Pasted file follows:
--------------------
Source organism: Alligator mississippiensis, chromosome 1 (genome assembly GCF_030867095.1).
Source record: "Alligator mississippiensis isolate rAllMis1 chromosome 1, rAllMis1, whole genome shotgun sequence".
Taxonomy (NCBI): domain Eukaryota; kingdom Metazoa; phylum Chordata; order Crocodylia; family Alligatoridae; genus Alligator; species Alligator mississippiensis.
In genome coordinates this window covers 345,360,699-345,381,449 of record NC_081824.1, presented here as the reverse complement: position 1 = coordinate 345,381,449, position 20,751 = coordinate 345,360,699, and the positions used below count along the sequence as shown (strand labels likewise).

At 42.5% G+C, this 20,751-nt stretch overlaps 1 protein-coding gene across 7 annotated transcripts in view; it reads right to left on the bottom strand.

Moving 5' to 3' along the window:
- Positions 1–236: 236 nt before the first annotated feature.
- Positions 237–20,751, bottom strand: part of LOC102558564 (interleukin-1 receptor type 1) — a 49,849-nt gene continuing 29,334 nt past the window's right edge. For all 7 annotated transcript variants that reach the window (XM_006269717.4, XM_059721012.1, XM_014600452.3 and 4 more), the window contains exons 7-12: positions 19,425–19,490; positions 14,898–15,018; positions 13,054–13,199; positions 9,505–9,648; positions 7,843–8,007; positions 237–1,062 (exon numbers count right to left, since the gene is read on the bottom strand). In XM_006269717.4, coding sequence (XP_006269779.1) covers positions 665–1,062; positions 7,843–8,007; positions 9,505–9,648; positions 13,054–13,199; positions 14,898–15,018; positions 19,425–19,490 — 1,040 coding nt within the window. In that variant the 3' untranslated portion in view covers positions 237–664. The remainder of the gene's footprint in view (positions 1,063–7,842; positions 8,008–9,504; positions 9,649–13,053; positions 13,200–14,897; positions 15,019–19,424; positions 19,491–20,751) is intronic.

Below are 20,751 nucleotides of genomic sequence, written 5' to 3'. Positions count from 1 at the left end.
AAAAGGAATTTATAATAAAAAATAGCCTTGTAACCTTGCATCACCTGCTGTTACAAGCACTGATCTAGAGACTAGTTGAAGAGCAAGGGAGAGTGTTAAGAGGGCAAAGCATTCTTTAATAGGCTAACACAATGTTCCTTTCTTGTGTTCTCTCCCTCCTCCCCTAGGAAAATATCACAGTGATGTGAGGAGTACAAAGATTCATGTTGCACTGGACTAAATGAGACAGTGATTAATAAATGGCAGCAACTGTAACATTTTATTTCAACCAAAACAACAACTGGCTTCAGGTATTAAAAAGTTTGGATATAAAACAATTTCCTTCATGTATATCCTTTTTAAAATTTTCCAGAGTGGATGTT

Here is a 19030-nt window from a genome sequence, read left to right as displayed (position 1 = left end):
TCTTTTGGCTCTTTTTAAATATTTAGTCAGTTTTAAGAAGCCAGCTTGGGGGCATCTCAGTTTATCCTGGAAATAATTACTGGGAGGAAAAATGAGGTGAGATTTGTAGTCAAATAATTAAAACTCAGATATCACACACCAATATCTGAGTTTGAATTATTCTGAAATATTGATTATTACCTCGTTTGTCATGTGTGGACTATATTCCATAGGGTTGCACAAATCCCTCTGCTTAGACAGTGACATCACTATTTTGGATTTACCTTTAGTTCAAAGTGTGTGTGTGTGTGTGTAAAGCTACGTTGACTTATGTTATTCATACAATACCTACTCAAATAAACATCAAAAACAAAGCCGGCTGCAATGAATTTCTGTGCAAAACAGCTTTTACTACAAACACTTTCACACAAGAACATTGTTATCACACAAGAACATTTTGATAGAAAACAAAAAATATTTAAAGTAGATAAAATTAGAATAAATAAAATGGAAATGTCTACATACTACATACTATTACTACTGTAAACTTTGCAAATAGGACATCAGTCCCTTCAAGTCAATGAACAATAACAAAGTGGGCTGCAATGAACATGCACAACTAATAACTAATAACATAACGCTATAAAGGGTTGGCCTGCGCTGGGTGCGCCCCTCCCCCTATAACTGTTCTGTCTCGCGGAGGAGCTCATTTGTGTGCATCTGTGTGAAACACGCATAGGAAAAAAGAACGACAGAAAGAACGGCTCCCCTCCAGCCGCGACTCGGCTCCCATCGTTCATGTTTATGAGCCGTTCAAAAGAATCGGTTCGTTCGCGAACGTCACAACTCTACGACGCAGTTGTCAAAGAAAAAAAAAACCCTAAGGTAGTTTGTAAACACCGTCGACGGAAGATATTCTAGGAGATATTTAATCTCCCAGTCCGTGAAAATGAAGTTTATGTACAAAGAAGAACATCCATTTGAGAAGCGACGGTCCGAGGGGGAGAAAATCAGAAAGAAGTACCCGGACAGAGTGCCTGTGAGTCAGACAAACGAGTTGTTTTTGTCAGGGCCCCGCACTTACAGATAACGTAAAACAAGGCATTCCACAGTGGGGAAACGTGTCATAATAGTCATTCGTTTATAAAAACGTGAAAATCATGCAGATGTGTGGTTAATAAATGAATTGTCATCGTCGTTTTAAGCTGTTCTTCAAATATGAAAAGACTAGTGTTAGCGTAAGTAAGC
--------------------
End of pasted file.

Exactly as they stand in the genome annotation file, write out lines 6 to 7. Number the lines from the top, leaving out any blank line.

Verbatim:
Moving 5' to 3' along the window:
- Positions 1–236: 236 nt before the first annotated feature.